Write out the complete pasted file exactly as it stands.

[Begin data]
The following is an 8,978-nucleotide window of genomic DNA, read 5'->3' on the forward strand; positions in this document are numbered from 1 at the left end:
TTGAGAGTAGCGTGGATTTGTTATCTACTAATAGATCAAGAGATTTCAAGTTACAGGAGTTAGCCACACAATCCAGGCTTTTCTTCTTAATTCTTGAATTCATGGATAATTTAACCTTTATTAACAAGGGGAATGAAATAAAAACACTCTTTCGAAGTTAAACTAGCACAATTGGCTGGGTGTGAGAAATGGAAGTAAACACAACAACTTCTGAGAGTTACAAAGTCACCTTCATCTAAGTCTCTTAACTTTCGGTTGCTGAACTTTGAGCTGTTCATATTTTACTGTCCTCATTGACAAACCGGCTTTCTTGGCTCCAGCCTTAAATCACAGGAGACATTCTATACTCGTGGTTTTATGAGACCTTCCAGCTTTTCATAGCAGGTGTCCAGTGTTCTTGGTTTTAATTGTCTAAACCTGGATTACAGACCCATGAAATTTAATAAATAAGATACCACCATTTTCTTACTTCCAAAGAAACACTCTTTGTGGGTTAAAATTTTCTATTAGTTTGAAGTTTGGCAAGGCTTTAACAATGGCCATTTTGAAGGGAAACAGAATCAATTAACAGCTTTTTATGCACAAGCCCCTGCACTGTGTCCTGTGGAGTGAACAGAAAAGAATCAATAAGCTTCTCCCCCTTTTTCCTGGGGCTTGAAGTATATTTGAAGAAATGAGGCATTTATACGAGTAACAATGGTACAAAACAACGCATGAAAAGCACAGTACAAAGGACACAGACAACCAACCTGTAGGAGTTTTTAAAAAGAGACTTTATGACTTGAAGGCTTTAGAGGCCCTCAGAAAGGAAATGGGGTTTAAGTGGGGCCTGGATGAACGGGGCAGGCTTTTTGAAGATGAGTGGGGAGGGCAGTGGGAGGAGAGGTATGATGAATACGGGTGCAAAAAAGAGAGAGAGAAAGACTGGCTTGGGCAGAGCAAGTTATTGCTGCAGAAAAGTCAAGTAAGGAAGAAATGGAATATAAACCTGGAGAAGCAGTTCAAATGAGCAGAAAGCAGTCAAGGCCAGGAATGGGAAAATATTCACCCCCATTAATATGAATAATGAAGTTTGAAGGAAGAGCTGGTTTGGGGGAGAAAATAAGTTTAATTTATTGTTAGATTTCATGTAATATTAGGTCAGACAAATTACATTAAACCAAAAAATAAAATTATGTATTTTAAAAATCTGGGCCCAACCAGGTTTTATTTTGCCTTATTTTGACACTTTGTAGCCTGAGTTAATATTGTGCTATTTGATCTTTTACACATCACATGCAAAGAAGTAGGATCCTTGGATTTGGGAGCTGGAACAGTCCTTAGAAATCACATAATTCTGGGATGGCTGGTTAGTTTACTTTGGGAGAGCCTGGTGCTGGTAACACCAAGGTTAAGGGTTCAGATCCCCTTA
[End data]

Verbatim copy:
The following is an 8,978-nucleotide window of genomic DNA, read 5'->3' on the forward strand; positions in this document are numbered from 1 at the left end:
TTGAGAGTAGCGTGGATTTGTTATCTACTAATAGATCAAGAGATTTCAAGTTACAGGAGTTAGCCACACAATCCAGGCTTTTCTTCTTAATTCTTGAATTCATGGATAATTTAACCTTTATTAACAAGGGGAATGAAATAAAAACACTCTTTCGAAGTTAAACTAGCACAATTGGCTGGGTGTGAGAAATGGAAGTAAACACAACAACTTCTGAGAGTTACAAAGTCACCTTCATCTAAGTCTCTTAACTTTCGGTTGCTGAACTTTGAGCTGTTCATATTTTACTGTCCTCATTGACAAACCGGCTTTCTTGGCTCCAGCCTTAAATCACAGGAGACATTCTATACTCGTGGTTTTATGAGACCTTCCAGCTTTTCATAGCAGGTGTCCAGTGTTCTTGGTTTTAATTGTCTAAACCTGGATTACAGACCCATGAAATTTAATAAATAAGATACCACCATTTTCTTACTTCCAAAGAAACACTCTTTGTGGGTTAAAATTTTCTATTAGTTTGAAGTTTGGCAAGGCTTTAACAATGGCCATTTTGAAGGGAAACAGAATCAATTAACAGCTTTTTATGCACAAGCCCCTGCACTGTGTCCTGTGGAGTGAACAGAAAAGAATCAATAAGCTTCTCCCCCTTTTTCCTGGGGCTTGAAGTATATTTGAAGAAATGAGGCATTTATACGAGTAACAATGGTACAAAACAACGCATGAAAAGCACAGTACAAAGGACACAGACAACCAACCTGTAGGAGTTTTTAAAAAGAGACTTTATGACTTGAAGGCTTTAGAGGCCCTCAGAAAGGAAATGGGGTTTAAGTGGGGCCTGGATGAACGGGGCAGGCTTTTTGAAGATGAGTGGGGAGGGCAGTGGGAGGAGAGGTATGATGAATACGGGTGCAAAAAAGAGAGAGAGAAAGACTGGCTTGGGCAGAGCAAGTTATTGCTGCAGAAAAGTCAAGTAAGGAAGAAATGGAATATAAACCTGGAGAAGCAGTTCAAATGAGCAGAAAGCAGTCAAGGCCAGGAATGGGAAAATATTCACCCCCATTAATATGAATAATGAAGTTTGAAGGAAGAGCTGGTTTGGGGGAGAAAATAAGTTTAATTTATTGTTAGATTTCATGTAATATTAGGTCAGACAAATTACATTAAACCAAAAAATAAAATTATGTATTTTAAAAATCTGGGCCCAACCAGGTTTTATTTTGCCTTATTTTGACACTTTGTAGCCTGAGTTAATATTGTGCTATTTGATCTTTTACACATCACATGCAAAGAAGTAGGATCCTTGGATTTGGGAGCTGGAACAGTCCTTAGAAATCACATAATTCTGGGATGGCTGGTTAGTTTACTTTGGGAGAGCCTGGTGCTGGTAACACCAAGGTTAAGGGTTCAGATCCCCTTA